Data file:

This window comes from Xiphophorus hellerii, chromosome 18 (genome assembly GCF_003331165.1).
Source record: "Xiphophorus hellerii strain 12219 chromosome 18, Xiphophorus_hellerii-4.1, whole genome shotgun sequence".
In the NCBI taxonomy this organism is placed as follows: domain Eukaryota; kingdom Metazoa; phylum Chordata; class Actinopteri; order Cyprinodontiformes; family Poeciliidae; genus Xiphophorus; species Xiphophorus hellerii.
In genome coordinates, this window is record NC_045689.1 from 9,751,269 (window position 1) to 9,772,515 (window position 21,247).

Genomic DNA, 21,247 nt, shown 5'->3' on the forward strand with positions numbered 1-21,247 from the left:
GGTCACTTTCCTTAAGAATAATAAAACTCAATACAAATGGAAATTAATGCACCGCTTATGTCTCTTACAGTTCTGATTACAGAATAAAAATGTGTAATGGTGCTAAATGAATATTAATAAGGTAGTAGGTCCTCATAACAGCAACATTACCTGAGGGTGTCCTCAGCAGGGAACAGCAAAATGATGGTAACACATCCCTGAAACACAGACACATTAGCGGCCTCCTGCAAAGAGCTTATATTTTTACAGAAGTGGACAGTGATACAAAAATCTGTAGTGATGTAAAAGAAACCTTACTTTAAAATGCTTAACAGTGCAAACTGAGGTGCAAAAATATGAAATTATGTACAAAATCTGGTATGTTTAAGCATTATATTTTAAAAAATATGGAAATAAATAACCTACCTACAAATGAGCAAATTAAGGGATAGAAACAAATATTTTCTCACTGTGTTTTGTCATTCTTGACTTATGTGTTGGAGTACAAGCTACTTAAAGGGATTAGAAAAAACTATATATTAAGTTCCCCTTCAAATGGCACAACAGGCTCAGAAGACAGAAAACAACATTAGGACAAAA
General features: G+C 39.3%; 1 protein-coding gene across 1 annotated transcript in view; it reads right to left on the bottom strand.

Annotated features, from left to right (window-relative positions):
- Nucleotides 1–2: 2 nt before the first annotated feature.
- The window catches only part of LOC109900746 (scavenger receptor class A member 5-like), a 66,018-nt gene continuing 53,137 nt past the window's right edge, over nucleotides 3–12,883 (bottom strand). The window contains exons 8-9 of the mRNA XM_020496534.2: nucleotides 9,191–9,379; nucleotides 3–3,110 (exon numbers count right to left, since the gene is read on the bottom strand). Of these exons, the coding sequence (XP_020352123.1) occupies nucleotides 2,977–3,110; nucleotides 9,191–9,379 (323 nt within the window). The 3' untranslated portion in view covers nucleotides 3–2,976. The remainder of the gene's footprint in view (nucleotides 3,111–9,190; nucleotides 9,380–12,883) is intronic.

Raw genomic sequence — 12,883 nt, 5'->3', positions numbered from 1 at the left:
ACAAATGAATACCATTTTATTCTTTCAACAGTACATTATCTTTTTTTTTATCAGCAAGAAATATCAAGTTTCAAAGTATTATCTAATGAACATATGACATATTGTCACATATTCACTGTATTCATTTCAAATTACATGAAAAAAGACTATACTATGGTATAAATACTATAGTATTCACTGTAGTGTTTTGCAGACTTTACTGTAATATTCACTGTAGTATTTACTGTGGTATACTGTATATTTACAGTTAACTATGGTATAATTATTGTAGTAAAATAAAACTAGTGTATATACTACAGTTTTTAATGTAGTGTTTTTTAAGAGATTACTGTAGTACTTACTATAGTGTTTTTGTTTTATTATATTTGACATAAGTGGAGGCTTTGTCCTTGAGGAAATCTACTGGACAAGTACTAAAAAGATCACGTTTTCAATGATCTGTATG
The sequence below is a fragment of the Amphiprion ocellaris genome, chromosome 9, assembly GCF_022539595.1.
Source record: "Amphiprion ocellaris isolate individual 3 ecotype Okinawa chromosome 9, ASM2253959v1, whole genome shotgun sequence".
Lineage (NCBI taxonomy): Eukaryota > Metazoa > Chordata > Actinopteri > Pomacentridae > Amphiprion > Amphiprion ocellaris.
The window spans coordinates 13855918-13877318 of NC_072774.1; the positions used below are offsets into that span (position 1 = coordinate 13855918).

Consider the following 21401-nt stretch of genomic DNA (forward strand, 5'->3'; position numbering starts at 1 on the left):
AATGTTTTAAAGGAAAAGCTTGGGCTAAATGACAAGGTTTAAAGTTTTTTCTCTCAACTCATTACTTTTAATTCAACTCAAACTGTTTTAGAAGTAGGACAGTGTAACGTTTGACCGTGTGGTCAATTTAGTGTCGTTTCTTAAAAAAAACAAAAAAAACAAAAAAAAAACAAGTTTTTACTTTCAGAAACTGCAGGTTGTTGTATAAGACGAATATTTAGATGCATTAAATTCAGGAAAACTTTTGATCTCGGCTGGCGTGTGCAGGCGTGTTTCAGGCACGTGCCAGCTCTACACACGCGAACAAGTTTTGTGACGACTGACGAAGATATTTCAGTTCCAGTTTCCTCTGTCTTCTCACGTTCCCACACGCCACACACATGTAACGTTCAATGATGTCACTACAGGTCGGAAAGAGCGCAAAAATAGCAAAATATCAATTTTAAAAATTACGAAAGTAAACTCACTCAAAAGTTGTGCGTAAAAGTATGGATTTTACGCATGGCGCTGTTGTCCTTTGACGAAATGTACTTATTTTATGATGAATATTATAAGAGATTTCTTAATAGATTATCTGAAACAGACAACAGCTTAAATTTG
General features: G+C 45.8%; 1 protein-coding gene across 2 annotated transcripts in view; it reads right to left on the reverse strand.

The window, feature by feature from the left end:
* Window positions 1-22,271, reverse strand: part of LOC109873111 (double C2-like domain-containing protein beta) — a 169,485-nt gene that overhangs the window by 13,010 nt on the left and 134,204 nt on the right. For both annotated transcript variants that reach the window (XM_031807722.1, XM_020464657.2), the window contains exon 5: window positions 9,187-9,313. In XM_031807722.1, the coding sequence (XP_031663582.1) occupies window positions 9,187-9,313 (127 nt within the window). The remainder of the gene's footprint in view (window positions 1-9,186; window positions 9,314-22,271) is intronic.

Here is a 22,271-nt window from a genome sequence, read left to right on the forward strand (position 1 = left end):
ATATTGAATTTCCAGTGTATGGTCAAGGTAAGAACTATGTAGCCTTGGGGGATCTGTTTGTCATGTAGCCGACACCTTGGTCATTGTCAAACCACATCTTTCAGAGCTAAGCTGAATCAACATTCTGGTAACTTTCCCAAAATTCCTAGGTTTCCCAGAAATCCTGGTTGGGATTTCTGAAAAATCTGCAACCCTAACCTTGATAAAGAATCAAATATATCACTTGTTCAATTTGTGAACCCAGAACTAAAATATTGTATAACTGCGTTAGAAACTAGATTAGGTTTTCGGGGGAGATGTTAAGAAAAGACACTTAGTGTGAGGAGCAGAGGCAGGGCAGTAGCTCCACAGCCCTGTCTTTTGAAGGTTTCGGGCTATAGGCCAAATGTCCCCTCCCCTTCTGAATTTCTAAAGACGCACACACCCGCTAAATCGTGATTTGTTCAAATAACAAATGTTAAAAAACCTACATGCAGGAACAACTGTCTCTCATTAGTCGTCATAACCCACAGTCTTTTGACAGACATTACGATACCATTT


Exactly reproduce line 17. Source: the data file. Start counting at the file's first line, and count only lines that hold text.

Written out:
Consider the following 21401-nt stretch of genomic DNA (forward strand, 5'->3'; position numbering starts at 1 on the left):